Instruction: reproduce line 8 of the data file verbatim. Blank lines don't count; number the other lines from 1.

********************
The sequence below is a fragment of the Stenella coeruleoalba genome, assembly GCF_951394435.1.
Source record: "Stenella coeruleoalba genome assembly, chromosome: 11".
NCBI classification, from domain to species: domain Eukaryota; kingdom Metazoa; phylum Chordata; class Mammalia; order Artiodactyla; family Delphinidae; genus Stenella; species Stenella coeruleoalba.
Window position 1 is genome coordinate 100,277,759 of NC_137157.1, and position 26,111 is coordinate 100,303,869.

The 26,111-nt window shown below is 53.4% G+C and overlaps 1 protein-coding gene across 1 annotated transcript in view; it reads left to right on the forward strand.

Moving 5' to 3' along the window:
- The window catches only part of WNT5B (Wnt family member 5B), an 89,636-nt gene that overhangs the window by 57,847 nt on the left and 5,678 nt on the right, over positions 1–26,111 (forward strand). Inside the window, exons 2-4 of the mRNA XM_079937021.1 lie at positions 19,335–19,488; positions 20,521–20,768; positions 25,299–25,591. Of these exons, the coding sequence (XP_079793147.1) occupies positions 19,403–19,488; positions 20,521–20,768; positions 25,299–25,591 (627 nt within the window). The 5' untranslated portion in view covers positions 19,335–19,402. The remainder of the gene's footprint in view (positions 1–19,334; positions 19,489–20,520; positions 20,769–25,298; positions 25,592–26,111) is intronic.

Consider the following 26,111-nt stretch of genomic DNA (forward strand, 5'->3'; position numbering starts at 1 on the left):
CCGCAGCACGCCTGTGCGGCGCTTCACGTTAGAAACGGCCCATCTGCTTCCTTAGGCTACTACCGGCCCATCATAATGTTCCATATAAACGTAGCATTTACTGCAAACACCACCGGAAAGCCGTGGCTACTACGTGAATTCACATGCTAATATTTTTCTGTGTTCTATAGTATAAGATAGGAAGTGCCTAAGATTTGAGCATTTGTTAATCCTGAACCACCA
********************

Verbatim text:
Consider the following 26,111-nt stretch of genomic DNA (forward strand, 5'->3'; position numbering starts at 1 on the left):